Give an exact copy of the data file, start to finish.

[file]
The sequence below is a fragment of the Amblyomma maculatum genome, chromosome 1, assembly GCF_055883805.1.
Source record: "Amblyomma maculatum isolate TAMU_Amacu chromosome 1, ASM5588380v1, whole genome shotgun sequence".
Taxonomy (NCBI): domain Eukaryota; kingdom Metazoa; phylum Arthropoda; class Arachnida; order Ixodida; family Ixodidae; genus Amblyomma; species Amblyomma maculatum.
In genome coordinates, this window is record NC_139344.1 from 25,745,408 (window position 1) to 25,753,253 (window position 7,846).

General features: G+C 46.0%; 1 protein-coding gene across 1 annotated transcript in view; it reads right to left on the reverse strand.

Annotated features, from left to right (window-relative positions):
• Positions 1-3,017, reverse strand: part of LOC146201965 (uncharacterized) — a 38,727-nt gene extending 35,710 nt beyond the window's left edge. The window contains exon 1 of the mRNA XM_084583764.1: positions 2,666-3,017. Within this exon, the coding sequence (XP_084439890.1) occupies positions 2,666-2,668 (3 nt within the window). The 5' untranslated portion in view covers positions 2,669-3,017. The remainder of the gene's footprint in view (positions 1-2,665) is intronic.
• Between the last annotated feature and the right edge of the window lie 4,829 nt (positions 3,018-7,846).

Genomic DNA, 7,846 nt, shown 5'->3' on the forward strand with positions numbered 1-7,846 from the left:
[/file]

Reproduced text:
The sequence below is a fragment of the Amblyomma maculatum genome, chromosome 1, assembly GCF_055883805.1.
Source record: "Amblyomma maculatum isolate TAMU_Amacu chromosome 1, ASM5588380v1, whole genome shotgun sequence".
Taxonomy (NCBI): domain Eukaryota; kingdom Metazoa; phylum Arthropoda; class Arachnida; order Ixodida; family Ixodidae; genus Amblyomma; species Amblyomma maculatum.
In genome coordinates, this window is record NC_139344.1 from 25,745,408 (window position 1) to 25,753,253 (window position 7,846).

General features: G+C 46.0%; 1 protein-coding gene across 1 annotated transcript in view; it reads right to left on the reverse strand.

Annotated features, from left to right (window-relative positions):
• Positions 1-3,017, reverse strand: part of LOC146201965 (uncharacterized) — a 38,727-nt gene extending 35,710 nt beyond the window's left edge. The window contains exon 1 of the mRNA XM_084583764.1: positions 2,666-3,017. Within this exon, the coding sequence (XP_084439890.1) occupies positions 2,666-2,668 (3 nt within the window). The 5' untranslated portion in view covers positions 2,669-3,017. The remainder of the gene's footprint in view (positions 1-2,665) is intronic.
• Between the last annotated feature and the right edge of the window lie 4,829 nt (positions 3,018-7,846).

Genomic DNA, 7,846 nt, shown 5'->3' on the forward strand with positions numbered 1-7,846 from the left: